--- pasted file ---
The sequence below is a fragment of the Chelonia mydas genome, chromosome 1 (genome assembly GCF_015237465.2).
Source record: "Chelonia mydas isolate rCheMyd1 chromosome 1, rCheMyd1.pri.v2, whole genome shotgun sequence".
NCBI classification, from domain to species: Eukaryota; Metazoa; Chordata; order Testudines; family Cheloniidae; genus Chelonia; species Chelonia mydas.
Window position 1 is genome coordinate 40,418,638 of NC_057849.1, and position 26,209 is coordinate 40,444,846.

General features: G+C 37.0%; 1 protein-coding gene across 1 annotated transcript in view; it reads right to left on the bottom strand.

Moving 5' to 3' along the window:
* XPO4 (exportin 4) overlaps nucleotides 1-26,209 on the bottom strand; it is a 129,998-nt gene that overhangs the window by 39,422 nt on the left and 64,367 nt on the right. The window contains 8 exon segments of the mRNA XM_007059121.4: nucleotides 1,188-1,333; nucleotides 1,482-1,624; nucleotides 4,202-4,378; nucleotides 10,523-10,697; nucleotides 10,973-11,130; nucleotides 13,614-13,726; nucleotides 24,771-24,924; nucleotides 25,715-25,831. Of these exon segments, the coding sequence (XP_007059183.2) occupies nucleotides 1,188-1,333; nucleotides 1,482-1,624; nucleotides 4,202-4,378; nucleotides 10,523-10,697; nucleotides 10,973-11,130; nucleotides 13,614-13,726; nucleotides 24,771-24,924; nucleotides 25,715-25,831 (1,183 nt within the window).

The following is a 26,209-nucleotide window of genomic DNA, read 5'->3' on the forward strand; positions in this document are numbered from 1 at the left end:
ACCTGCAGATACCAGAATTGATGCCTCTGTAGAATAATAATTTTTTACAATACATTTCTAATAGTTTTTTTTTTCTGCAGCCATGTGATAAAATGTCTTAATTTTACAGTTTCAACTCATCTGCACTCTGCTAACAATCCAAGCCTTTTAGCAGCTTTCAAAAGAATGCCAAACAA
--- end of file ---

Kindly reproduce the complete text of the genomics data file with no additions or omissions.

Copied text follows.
The sequence below is a fragment of the Chelonia mydas genome, chromosome 1 (genome assembly GCF_015237465.2).
Source record: "Chelonia mydas isolate rCheMyd1 chromosome 1, rCheMyd1.pri.v2, whole genome shotgun sequence".
NCBI classification, from domain to species: Eukaryota; Metazoa; Chordata; order Testudines; family Cheloniidae; genus Chelonia; species Chelonia mydas.
Window position 1 is genome coordinate 40,418,638 of NC_057849.1, and position 26,209 is coordinate 40,444,846.

General features: G+C 37.0%; 1 protein-coding gene across 1 annotated transcript in view; it reads right to left on the bottom strand.

Moving 5' to 3' along the window:
* XPO4 (exportin 4) overlaps nucleotides 1-26,209 on the bottom strand; it is a 129,998-nt gene that overhangs the window by 39,422 nt on the left and 64,367 nt on the right. The window contains 8 exon segments of the mRNA XM_007059121.4: nucleotides 1,188-1,333; nucleotides 1,482-1,624; nucleotides 4,202-4,378; nucleotides 10,523-10,697; nucleotides 10,973-11,130; nucleotides 13,614-13,726; nucleotides 24,771-24,924; nucleotides 25,715-25,831. Of these exon segments, the coding sequence (XP_007059183.2) occupies nucleotides 1,188-1,333; nucleotides 1,482-1,624; nucleotides 4,202-4,378; nucleotides 10,523-10,697; nucleotides 10,973-11,130; nucleotides 13,614-13,726; nucleotides 24,771-24,924; nucleotides 25,715-25,831 (1,183 nt within the window).

The following is a 26,209-nucleotide window of genomic DNA, read 5'->3' on the forward strand; positions in this document are numbered from 1 at the left end:
ACCTGCAGATACCAGAATTGATGCCTCTGTAGAATAATAATTTTTTACAATACATTTCTAATAGTTTTTTTTTTCTGCAGCCATGTGATAAAATGTCTTAATTTTACAGTTTCAACTCATCTGCACTCTGCTAACAATCCAAGCCTTTTAGCAGCTTTCAAAAGAATGCCAAACAA